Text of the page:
But when they saw his face a hush fell on every one. She was dead.
Wild-eyed, with the ghastliness of his pallor showing through the coating of grime and blood, Austin Selwyn stood in the ruins of the house, and the brown tresses of the child fell over his arm.
Kind hands were stretched out to him, but he shook them off angrily. He was talking to the thing in his arms—muttering, crooning something.
Slowly he raised his face to the skies. In the glare of the searchlights a gleaming, silvery, oblong-shaped form was turning and twisting like an animal at bay. They heard him catch his breath; then their blood was frozen by a choking, heart-rending cry of agony and rage.
It was the cry of the crystal-gazer who has had his crystal dashed from his eyes, to find himself in the presence of murder.
The crowd remained mute, helpless and frightened at the spectacle, when they saw a young woman approach him, a woman dressed in the khaki uniform of an ambulance-driver.
‘Austin,’ they heard her say, ‘please give me the little girl.’
With a stupid smile he handed the child to her, and she laid it on a stretcher. When it had been taken away, she took Selwyn’s hand in hers and led him, unresisting, to the ambulance.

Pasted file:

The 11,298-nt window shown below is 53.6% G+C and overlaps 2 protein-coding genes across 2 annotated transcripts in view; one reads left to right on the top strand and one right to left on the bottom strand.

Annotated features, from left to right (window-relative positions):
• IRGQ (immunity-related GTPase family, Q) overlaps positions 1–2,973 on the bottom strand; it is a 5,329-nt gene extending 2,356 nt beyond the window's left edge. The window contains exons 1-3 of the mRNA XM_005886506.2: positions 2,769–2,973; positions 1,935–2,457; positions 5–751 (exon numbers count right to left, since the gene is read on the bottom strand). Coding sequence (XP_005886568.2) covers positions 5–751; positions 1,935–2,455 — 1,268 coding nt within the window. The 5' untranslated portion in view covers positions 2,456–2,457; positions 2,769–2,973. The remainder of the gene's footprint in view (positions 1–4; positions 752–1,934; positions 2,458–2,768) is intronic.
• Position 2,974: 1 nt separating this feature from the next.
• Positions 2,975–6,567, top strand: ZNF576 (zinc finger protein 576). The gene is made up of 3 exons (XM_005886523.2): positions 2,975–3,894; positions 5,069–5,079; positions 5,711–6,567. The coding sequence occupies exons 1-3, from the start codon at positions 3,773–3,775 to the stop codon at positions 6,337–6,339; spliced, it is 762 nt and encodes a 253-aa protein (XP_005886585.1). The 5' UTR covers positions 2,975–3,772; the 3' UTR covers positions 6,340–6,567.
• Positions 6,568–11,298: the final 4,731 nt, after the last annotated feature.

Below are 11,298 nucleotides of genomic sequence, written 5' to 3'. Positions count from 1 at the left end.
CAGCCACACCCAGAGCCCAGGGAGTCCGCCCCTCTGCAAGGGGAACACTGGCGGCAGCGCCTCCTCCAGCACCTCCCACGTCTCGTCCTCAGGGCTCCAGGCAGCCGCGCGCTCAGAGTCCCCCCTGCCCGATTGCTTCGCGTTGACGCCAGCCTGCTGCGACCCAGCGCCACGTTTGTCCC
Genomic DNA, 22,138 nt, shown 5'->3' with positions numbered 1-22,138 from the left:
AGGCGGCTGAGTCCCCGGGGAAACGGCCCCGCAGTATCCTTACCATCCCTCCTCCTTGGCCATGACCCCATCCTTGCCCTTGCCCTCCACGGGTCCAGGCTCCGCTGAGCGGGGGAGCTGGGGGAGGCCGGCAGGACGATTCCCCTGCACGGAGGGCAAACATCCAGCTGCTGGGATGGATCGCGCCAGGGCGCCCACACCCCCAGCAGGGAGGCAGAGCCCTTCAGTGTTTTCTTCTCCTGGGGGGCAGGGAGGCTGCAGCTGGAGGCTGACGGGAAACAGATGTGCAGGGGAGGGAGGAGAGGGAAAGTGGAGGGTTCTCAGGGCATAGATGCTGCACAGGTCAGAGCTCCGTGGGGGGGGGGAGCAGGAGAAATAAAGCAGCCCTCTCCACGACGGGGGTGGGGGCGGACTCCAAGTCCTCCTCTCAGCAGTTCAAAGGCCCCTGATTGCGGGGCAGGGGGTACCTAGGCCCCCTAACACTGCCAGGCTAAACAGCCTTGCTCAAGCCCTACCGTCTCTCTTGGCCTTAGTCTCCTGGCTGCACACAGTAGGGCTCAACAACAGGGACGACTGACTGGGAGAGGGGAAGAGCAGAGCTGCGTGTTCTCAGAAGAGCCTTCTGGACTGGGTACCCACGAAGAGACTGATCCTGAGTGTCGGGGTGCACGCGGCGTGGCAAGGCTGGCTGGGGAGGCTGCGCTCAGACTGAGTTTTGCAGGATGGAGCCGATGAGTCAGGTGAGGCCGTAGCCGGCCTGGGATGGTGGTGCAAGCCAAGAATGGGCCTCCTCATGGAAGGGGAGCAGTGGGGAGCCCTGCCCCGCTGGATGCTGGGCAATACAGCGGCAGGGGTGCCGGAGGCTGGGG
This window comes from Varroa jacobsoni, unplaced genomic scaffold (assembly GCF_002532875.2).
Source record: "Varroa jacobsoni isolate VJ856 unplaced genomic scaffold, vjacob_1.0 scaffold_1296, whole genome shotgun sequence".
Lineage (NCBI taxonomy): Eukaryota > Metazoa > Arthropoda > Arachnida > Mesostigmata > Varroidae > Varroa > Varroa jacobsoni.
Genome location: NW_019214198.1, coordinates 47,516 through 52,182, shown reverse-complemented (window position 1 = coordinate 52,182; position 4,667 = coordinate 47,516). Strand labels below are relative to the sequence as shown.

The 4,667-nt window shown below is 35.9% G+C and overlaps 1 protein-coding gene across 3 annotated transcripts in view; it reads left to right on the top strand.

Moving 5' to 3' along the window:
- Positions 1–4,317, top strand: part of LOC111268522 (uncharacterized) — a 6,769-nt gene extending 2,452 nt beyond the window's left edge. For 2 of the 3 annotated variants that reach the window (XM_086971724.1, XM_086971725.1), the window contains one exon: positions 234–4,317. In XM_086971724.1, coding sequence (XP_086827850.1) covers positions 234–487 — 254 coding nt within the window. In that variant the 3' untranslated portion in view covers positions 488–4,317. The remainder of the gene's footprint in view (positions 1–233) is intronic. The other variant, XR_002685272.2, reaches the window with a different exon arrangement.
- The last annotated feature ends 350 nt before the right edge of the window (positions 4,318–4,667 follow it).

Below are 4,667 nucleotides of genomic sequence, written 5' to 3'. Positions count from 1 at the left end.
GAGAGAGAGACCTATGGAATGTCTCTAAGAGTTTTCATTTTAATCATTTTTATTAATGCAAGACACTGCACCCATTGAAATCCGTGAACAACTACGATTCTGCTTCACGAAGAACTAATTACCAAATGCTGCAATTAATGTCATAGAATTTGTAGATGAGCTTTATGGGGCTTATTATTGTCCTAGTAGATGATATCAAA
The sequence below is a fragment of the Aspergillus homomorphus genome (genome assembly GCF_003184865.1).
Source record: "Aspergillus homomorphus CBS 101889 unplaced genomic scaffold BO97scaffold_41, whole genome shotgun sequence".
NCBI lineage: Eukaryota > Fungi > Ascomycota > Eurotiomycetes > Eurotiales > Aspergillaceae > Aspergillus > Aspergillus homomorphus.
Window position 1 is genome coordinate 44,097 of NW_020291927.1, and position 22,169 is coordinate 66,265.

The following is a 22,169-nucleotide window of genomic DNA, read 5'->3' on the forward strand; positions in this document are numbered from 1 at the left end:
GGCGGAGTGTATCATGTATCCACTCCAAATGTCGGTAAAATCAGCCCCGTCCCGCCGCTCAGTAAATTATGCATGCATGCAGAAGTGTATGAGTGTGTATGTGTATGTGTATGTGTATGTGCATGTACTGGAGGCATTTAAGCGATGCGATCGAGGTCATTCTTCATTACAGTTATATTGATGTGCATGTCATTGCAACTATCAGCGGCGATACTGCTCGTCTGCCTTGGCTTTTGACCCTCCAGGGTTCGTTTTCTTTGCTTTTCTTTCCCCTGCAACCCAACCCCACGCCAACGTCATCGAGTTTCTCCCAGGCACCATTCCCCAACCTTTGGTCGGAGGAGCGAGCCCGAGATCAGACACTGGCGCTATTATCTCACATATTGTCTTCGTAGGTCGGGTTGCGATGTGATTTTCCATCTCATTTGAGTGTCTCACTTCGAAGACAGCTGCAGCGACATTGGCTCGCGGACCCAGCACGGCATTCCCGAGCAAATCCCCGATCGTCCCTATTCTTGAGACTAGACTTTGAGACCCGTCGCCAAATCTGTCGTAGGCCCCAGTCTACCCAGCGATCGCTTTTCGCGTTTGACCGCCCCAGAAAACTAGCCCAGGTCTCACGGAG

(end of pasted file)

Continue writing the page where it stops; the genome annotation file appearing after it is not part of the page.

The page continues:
Early next morning, in a large military ward of a London hospital, Austin Selwyn woke from a sleep that had been charged with black dreams, and tried to recall the events leading to his present whereabouts.
By slow, tortuous process he reconstructed the previous evening as far as the moment when he had heard the warning guns. After that the incidents grew dim, and faded into incoherency. He seemed to remember rushing somewhere in a motor-vehicle. He distinctly recalled seeing a policeman in Trafalgar Square. Yes, that was very clear—quite the most vivid impression of the whole night, indeed. He would hang on to that policeman.
With the care of an Arctic explorer establishing his base before going farther into terra incognita, he attached the threads of his wandering mind to that limb of the law, and groped in all the directions of his memory’s compass. But it was of no avail. Tired out with the futile efforts he had made, his bandaged head sank back in the pillows, and the vivid policeman in Trafalgar Square was reluctantly surrendered as a negligible means of solution.
When he next awoke, it was to the sound of many voices. There were two that were very close—one on either side of him, in fact. Affecting sleep, Selwyn listened carefully.
‘Wot’s that you say, Jock?’ said a Cockney voice to his left.
‘I was obsairvin’,’ said the other, ’that Number Twenty-sax is occupied this mornin’.’
’Ow yus, so it is. I was ’oping as ’ow me pal the Duke of Mudturtle would buy the plice next to mine. But he don’t look a bad cove, wot you can see under ’is farncy ‘ead-dress.’